Hurricane Sandy may have completely changed Google’s plans for today, convincing the company to cancel its media event that was supposed to take place in New York today. But Google decided to continue with its Nexus announcements anyway, revealing in the process the new Android 4.2 OS. And it’s called Jelly Bean, as most rumors suggested before the event, not Key Lime Pie.
Android 4.2 Jelly Bean is an incremental Android update that will offer users a variety of new features. In case you were wondering, some of the recent leaks that we’ve seen in the past weeks were right on the money detailing several of the new Android 4.2 features. So let’s check them out one by one!
Android 4.2 will offer users a new camera feature, dubbed Photo Sphere, which will let them create interesting panoramic photos that will have both a horizontal and a vertical component. After all, Google had this technology all along, used so far in its Street View Google Maps feature.
Gesture Typing is one of the new keyboard-related Android 4.2 features: “just glide your finger over the letters you want to type, and lift after each word. You don’t have to worry about spaces because they’re added automatically for you.”
In other words, Android 4.2 will have a Swype-like default keyboard for you to “power through your messages like never before” complete with text predicting features and more accurate Android dictionaries. Naturally, the text-to-speech capabilities have also been improved.
This one was recently previewed in a recent leak: multi-user support. We learned that the feature is available only on Android tablets that will run Android 4.2, something that was rather logical. Here’s what you get:
It’s your fully customized tablet. And theirs, too. With support for multiple users, you can give each person their own space. Everyone can have their own homescreen, background, widgets, apps and games – even individual high scores and levels! And since Android is built with multitasking at its core, it’s a snap to switch between users – no need to log in and out.
With Android 4.2 installed on devices, users will be able to use them to share their display with other devices to take advantage of their bigger screens. The feature can be used on any HDMI-enabled TV as long as it’s connected to a wireless display adapter.
Daydream is a new Android feature that will turn your Android device into a live gadget when in idle or dock. The device will show “useful and delightful information,” photo albums or “the latest news from Google Currents and more.” We can’t help but feel that the “and more” ending of the description of Daydream is somehow related to ads, which is how Google is making its money off.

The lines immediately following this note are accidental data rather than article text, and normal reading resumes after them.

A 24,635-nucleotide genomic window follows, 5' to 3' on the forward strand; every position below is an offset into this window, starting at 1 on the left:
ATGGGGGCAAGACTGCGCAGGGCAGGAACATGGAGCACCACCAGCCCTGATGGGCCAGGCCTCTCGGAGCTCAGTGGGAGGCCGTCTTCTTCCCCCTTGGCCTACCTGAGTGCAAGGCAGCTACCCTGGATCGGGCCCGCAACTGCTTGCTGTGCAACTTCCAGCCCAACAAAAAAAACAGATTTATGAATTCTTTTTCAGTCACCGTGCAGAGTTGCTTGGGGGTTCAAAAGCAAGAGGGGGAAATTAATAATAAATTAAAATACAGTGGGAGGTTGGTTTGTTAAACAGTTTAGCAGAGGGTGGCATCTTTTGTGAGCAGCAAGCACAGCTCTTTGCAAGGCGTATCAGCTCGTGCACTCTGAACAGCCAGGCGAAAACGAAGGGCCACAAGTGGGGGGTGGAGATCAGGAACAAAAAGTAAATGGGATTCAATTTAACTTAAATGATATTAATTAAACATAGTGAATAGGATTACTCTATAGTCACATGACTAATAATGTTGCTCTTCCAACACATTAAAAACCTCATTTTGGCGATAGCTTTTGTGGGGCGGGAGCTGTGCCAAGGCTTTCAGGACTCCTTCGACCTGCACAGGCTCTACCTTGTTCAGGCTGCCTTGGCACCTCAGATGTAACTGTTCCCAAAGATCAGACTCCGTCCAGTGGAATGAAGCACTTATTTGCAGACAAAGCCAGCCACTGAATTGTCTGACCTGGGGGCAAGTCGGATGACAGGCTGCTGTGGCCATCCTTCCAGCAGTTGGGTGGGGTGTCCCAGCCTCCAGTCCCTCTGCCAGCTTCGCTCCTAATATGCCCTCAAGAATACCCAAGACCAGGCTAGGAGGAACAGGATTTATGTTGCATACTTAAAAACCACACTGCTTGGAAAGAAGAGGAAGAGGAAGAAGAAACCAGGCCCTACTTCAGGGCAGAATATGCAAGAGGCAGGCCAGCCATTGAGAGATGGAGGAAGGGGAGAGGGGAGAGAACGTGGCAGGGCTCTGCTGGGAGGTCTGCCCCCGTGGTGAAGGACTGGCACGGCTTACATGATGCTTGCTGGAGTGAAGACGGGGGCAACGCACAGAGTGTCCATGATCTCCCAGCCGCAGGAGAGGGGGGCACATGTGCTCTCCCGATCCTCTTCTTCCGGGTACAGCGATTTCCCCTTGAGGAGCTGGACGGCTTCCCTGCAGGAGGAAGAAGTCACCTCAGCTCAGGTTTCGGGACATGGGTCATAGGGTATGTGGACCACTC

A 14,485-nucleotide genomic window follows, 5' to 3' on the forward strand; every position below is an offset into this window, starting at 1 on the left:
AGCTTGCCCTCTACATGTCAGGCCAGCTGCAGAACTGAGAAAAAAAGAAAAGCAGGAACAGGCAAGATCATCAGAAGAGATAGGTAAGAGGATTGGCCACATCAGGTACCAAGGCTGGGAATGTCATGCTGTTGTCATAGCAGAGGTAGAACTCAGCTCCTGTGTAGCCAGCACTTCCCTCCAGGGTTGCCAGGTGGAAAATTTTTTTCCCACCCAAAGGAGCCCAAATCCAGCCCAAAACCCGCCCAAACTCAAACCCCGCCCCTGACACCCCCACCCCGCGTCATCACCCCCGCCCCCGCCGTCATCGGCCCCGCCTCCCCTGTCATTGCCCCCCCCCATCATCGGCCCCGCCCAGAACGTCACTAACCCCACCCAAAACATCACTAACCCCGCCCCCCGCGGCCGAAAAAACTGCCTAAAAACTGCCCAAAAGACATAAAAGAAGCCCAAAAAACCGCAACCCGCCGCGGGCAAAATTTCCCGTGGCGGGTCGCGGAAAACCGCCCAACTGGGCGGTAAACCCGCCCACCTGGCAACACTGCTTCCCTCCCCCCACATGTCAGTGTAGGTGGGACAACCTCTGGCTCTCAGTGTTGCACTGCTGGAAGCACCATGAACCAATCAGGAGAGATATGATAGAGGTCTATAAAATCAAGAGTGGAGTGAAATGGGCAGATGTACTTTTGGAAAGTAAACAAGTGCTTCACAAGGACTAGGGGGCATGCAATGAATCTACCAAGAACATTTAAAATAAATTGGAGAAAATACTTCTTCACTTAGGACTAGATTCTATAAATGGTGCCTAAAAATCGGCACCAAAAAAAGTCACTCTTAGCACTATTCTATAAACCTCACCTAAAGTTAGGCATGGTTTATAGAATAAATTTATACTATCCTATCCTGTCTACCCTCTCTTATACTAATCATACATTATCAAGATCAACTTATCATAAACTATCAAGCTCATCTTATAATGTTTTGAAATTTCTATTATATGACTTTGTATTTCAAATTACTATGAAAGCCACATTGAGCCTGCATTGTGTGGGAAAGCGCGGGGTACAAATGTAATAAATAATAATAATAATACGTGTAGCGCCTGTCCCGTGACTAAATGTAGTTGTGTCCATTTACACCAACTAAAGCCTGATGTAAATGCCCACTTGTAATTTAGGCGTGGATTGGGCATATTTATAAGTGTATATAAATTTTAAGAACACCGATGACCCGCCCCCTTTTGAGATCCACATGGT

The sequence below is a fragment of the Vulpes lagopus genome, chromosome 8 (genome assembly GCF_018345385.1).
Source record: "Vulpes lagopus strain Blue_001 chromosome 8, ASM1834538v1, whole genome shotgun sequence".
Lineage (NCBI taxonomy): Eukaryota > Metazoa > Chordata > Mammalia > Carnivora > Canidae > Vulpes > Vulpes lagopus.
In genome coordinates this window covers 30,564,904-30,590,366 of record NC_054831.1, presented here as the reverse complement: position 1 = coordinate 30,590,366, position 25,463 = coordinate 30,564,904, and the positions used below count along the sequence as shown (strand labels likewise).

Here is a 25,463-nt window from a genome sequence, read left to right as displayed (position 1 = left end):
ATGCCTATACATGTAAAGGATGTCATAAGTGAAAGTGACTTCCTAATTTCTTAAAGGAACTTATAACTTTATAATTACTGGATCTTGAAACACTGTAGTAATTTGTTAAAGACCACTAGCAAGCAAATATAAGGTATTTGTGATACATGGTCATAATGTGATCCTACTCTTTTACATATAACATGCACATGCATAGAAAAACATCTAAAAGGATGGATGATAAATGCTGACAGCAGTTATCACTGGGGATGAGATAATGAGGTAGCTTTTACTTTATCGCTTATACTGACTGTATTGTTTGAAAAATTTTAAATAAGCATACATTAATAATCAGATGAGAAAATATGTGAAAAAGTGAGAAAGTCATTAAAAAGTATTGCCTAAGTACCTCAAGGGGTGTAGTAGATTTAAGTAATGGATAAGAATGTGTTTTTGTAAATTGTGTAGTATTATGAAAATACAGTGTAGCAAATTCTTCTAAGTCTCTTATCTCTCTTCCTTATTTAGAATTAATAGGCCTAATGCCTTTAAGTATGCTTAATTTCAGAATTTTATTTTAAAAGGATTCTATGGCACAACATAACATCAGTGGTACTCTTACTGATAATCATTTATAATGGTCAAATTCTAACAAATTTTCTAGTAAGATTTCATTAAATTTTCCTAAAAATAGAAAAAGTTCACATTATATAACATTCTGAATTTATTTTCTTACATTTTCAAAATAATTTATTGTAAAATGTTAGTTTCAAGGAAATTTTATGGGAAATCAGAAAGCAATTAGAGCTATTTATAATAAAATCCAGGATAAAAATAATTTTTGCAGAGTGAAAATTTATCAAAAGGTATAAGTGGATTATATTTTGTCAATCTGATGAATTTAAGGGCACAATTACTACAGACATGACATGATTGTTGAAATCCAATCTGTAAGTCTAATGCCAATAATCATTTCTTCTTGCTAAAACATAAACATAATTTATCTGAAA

The notification area is also getting its own update in Android 4.2, just as it was rumored before. Here’s how the new “expandable, actionable notifications” work:
Just swipe down from the top of the screen to see all your notifications in one place. Late for a meeting or missed a call? Take action in an instant directly from the notifications shade.
Since Search is how Google makes its money, we shouldn’t be surprised to hear that Android 4.2 would offer improved Google Search and Google Now features.
However, don’t expect any big changes. Google Search still leverages the power of Google’s Knowledge Graph and offers voice-based search features. But Google Now has apparently been slightly improved:
With the latest version, you can see popular photo spots nearby, track packages easily, get information about upcoming movies, and much more.
Some things stay the same though.
Google didn’t highlight any specific performance improvements in Android 4.2 over Android 4.1. We’re looking at the same “buttery graphics and silky transitions,” as well as “more reactive and uniform touch responses.”
The same goes for widgets that “work like magic” just as they did in Android 4.1.
Finally, Android Beam now lets you share photos and videos “with a simple tap, in addition to sharing contacts, web pages, YouTube videos, directions and apps.
With Android Jelly Bean, more people can use smartphones despite various impediments. Here are some of the accessibility features that will be available in Android 4.2:
Enable screen magnification to easily zoom or pan the entire screen to get a closer look. Visually impaired users can now enter full-screen magnification with a triple-tap on the screen, and even type and interact with the device while zoomed in. Blind users can use Gesture Mode to reliably navigate the UI using touch and swipe gestures in combination with speech output.
Simply put, these are the main Android 4.2 Jelly Bean highlights, as listed on the company’s official Android website. There must be a variety of other Android 4.2 features under the hood, which we’ll get to in our extensive Android coverage – we’re specifically interested to see whether there are new security features available in Android 4.2 among other things. But so far, this is apparently all that consumers need to know about the new OS. What do you like best about Android 4.2?